New program to open lines of communication with crime victims
Veronica Garcia is a crisis counselor at Total Action for Progress, and works with victims of domestic violence., including some who don't speak Engish.
Tuesday, she joined Family Service of Roanoke Valley and other community partners as they launched a new program that will provide interpreters for any crime victim whose English language skills are limited.
"I believe it's going to help people that don't speak the language," Garcia told WDBJ7, "by allowing them to feel more opened up to be able to communicate and express their needs."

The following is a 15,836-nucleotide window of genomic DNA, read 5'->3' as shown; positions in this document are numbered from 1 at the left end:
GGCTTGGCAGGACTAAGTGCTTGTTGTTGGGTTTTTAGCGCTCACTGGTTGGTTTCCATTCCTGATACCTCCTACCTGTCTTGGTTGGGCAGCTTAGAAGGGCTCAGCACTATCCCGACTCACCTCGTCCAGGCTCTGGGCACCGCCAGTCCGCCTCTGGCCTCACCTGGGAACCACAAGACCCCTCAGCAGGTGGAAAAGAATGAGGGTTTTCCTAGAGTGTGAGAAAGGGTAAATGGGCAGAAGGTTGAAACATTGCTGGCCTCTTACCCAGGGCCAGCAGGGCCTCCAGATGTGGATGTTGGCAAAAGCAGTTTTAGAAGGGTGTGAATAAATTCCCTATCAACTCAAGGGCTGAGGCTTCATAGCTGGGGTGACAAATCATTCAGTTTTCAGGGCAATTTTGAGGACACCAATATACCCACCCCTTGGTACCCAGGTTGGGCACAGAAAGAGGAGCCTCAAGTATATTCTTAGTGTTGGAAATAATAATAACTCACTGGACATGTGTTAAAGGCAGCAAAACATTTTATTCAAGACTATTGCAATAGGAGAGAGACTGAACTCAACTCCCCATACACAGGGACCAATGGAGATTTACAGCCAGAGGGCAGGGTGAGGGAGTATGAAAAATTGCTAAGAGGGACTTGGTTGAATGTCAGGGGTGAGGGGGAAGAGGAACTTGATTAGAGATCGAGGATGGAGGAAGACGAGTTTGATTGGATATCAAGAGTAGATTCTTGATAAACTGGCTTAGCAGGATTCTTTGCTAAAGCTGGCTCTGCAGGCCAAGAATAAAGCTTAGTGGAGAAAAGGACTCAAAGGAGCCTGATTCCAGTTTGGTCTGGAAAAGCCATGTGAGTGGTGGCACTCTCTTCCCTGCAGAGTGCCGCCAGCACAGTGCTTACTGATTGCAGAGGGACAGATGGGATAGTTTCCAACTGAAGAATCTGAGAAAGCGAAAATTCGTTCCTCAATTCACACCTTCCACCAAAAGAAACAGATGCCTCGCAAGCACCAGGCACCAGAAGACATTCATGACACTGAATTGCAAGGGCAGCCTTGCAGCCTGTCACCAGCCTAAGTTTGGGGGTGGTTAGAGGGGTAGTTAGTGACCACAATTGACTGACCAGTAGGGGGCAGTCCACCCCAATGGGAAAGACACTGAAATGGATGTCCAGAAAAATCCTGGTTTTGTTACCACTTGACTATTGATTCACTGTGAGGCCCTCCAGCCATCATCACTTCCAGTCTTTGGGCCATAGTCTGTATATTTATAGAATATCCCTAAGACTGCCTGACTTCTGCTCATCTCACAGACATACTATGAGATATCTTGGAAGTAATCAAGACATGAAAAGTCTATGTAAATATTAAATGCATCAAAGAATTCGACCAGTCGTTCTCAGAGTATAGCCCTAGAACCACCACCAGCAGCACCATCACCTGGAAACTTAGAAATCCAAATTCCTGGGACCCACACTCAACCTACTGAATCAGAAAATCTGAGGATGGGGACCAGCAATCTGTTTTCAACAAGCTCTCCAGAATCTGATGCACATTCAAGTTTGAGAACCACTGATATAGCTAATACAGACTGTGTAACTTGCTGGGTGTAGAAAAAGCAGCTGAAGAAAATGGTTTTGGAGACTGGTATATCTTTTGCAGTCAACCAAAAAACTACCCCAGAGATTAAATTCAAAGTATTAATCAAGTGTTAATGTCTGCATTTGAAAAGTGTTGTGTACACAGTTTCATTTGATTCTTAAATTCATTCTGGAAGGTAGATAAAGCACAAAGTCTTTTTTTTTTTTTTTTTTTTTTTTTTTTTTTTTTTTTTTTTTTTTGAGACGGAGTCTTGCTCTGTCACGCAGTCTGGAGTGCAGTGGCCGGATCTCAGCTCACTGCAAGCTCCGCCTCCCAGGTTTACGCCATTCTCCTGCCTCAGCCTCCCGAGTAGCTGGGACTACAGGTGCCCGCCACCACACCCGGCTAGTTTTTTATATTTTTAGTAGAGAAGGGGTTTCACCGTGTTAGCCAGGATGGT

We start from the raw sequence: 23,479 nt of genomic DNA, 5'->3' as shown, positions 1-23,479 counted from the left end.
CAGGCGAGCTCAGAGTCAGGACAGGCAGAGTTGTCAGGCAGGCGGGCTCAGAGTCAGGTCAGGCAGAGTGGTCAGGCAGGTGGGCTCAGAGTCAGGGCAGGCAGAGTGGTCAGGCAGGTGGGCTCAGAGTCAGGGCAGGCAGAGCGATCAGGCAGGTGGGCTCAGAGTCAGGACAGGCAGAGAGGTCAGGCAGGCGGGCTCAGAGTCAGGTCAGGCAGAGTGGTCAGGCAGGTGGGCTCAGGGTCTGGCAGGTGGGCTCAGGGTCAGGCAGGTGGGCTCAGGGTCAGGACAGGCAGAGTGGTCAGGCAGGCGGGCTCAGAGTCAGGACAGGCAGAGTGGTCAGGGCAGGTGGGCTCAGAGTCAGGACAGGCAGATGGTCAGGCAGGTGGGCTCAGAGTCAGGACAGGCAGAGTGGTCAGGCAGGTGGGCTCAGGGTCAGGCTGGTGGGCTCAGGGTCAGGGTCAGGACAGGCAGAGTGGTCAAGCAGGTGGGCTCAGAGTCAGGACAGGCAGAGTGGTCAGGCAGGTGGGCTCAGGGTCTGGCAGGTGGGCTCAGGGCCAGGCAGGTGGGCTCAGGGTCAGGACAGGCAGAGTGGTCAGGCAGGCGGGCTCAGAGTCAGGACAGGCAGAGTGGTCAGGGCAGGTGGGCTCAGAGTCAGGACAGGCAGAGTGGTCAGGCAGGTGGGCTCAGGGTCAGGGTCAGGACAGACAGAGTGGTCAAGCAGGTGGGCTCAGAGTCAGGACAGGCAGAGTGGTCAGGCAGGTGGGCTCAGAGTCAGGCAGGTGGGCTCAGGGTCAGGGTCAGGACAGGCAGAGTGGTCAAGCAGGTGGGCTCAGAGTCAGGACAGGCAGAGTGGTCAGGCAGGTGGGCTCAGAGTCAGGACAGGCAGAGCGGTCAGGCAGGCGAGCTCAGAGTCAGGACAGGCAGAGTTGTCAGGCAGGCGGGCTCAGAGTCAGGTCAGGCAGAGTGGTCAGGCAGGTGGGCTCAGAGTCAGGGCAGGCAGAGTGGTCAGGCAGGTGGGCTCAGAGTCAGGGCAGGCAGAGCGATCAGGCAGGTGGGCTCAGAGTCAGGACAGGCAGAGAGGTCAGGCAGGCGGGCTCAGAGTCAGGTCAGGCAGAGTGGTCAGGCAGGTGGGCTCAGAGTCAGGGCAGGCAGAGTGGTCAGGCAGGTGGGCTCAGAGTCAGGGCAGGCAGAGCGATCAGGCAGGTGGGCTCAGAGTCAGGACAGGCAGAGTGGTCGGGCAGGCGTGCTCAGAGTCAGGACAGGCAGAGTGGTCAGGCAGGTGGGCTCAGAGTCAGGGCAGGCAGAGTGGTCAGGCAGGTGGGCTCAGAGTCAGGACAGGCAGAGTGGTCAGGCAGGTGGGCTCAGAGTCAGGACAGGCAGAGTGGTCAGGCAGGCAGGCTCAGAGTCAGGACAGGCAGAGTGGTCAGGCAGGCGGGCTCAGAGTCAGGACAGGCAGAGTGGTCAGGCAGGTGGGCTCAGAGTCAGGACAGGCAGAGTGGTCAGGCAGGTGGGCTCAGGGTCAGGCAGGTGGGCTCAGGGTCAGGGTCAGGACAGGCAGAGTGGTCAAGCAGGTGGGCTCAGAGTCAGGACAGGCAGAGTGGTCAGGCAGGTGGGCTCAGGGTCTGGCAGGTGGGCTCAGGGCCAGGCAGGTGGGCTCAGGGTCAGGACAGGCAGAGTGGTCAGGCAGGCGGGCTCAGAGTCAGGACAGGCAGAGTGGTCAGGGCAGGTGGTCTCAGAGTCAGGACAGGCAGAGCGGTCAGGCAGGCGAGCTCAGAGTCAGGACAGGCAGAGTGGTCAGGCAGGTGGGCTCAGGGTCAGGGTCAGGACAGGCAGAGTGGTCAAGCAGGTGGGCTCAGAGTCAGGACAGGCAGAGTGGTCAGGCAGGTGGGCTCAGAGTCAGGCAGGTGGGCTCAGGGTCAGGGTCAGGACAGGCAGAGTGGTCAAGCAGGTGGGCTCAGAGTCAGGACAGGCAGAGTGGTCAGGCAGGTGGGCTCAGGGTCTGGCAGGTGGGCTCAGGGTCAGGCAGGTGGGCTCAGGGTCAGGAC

Roanoke is now home to more than 100 nationalities, and local agencies will have access to services in more than 200 different languages.
Sharon Thacker is the CEO of Family Service of Roanoke Valley.
"So we're providing services currently to people who speak Swahili, people who speak Kirundi, Spanish, Vietnamese."
Baraka Kasongo is the CEO of Volatia Language Network, the company founded here in western Virginia that will coordinate the interpreters' services.
"There has always been the need," Kasongo said in an interview. "And all of us have certainly recognized the diversity of our region, but at the same time organizations are realizing this requires a collaborative effort."
A $280,000 criminal justice grant is paying for these services in the next year. And the organizations say they hope to receive similar funding in the future.